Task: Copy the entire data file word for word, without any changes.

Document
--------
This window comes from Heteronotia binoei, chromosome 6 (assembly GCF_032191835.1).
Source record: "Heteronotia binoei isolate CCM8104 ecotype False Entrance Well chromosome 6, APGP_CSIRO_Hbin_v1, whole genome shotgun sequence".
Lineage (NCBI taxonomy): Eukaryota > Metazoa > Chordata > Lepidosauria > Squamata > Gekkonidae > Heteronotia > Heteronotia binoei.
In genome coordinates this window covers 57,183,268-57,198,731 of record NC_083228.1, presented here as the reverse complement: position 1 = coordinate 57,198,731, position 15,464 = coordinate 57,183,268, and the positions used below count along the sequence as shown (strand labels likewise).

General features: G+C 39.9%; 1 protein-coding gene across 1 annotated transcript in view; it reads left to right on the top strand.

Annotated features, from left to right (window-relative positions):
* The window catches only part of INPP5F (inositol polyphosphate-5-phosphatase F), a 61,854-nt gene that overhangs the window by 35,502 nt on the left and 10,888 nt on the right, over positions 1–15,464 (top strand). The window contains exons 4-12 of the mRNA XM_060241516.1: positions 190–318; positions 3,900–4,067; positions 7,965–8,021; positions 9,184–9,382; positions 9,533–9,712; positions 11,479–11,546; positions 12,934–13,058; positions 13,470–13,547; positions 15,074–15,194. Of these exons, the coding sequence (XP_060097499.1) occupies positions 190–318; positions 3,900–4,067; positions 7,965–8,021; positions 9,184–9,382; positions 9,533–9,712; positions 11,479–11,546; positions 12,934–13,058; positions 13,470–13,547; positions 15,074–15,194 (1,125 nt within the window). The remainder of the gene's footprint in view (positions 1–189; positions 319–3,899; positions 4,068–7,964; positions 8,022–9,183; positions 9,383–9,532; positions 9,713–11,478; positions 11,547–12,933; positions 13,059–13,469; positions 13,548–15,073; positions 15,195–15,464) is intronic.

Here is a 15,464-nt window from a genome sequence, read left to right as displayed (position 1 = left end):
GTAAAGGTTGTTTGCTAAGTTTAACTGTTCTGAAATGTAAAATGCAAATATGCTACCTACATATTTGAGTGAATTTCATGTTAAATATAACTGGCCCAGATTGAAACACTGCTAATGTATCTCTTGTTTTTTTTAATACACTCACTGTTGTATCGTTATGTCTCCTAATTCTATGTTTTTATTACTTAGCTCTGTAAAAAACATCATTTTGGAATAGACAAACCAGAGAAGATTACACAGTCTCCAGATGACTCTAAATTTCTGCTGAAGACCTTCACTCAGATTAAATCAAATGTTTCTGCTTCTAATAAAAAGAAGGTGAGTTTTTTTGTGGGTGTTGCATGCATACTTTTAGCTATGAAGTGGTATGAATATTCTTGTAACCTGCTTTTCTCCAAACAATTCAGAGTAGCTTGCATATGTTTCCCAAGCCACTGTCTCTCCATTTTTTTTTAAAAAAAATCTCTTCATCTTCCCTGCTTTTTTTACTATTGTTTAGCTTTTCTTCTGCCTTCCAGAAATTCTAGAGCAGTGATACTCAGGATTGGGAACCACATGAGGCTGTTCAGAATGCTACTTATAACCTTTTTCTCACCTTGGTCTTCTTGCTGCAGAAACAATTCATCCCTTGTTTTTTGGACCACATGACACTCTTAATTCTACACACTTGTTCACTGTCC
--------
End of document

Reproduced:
This window comes from Heteronotia binoei, chromosome 6 (assembly GCF_032191835.1).
Source record: "Heteronotia binoei isolate CCM8104 ecotype False Entrance Well chromosome 6, APGP_CSIRO_Hbin_v1, whole genome shotgun sequence".
Lineage (NCBI taxonomy): Eukaryota > Metazoa > Chordata > Lepidosauria > Squamata > Gekkonidae > Heteronotia > Heteronotia binoei.
In genome coordinates this window covers 57,183,268-57,198,731 of record NC_083228.1, presented here as the reverse complement: position 1 = coordinate 57,198,731, position 15,464 = coordinate 57,183,268, and the positions used below count along the sequence as shown (strand labels likewise).

General features: G+C 39.9%; 1 protein-coding gene across 1 annotated transcript in view; it reads left to right on the top strand.

Annotated features, from left to right (window-relative positions):
* The window catches only part of INPP5F (inositol polyphosphate-5-phosphatase F), a 61,854-nt gene that overhangs the window by 35,502 nt on the left and 10,888 nt on the right, over positions 1–15,464 (top strand). The window contains exons 4-12 of the mRNA XM_060241516.1: positions 190–318; positions 3,900–4,067; positions 7,965–8,021; positions 9,184–9,382; positions 9,533–9,712; positions 11,479–11,546; positions 12,934–13,058; positions 13,470–13,547; positions 15,074–15,194. Of these exons, the coding sequence (XP_060097499.1) occupies positions 190–318; positions 3,900–4,067; positions 7,965–8,021; positions 9,184–9,382; positions 9,533–9,712; positions 11,479–11,546; positions 12,934–13,058; positions 13,470–13,547; positions 15,074–15,194 (1,125 nt within the window). The remainder of the gene's footprint in view (positions 1–189; positions 319–3,899; positions 4,068–7,964; positions 8,022–9,183; positions 9,383–9,532; positions 9,713–11,478; positions 11,547–12,933; positions 13,059–13,469; positions 13,548–15,073; positions 15,195–15,464) is intronic.

Here is a 15,464-nt window from a genome sequence, read left to right as displayed (position 1 = left end):
GTAAAGGTTGTTTGCTAAGTTTAACTGTTCTGAAATGTAAAATGCAAATATGCTACCTACATATTTGAGTGAATTTCATGTTAAATATAACTGGCCCAGATTGAAACACTGCTAATGTATCTCTTGTTTTTTTTAATACACTCACTGTTGTATCGTTATGTCTCCTAATTCTATGTTTTTATTACTTAGCTCTGTAAAAAACATCATTTTGGAATAGACAAACCAGAGAAGATTACACAGTCTCCAGATGACTCTAAATTTCTGCTGAAGACCTTCACTCAGATTAAATCAAATGTTTCTGCTTCTAATAAAAAGAAGGTGAGTTTTTTTGTGGGTGTTGCATGCATACTTTTAGCTATGAAGTGGTATGAATATTCTTGTAACCTGCTTTTCTCCAAACAATTCAGAGTAGCTTGCATATGTTTCCCAAGCCACTGTCTCTCCATTTTTTTTTAAAAAAAATCTCTTCATCTTCCCTGCTTTTTTTACTATTGTTTAGCTTTTCTTCTGCCTTCCAGAAATTCTAGAGCAGTGATACTCAGGATTGGGAACCACATGAGGCTGTTCAGAATGCTACTTATAACCTTTTTCTCACCTTGGTCTTCTTGCTGCAGAAACAATTCATCCCTTGTTTTTTGGACCACATGACACTCTTAATTCTACACACTTGTTCACTGTCC